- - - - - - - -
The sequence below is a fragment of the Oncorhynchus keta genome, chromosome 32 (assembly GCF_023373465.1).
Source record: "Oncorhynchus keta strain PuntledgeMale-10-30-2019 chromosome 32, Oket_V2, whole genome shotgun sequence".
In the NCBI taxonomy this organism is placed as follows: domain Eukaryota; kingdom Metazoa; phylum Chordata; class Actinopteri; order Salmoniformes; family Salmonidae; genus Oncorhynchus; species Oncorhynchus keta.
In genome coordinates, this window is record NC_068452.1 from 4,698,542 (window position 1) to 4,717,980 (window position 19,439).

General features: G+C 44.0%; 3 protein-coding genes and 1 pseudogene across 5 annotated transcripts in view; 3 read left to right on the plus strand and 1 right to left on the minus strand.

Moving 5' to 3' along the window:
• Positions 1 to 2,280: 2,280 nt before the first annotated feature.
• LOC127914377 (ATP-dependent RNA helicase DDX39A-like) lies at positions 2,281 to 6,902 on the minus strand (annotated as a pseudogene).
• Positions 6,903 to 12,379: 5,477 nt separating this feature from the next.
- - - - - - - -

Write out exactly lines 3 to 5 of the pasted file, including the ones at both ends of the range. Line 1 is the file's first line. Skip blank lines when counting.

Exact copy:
In the NCBI taxonomy this organism is placed as follows: domain Eukaryota; kingdom Metazoa; phylum Chordata; class Actinopteri; order Salmoniformes; family Salmonidae; genus Oncorhynchus; species Oncorhynchus keta.
In genome coordinates, this window is record NC_068452.1 from 4,698,542 (window position 1) to 4,717,980 (window position 19,439).

General features: G+C 44.0%; 3 protein-coding genes and 1 pseudogene across 5 annotated transcripts in view; 3 read left to right on the plus strand and 1 right to left on the minus strand.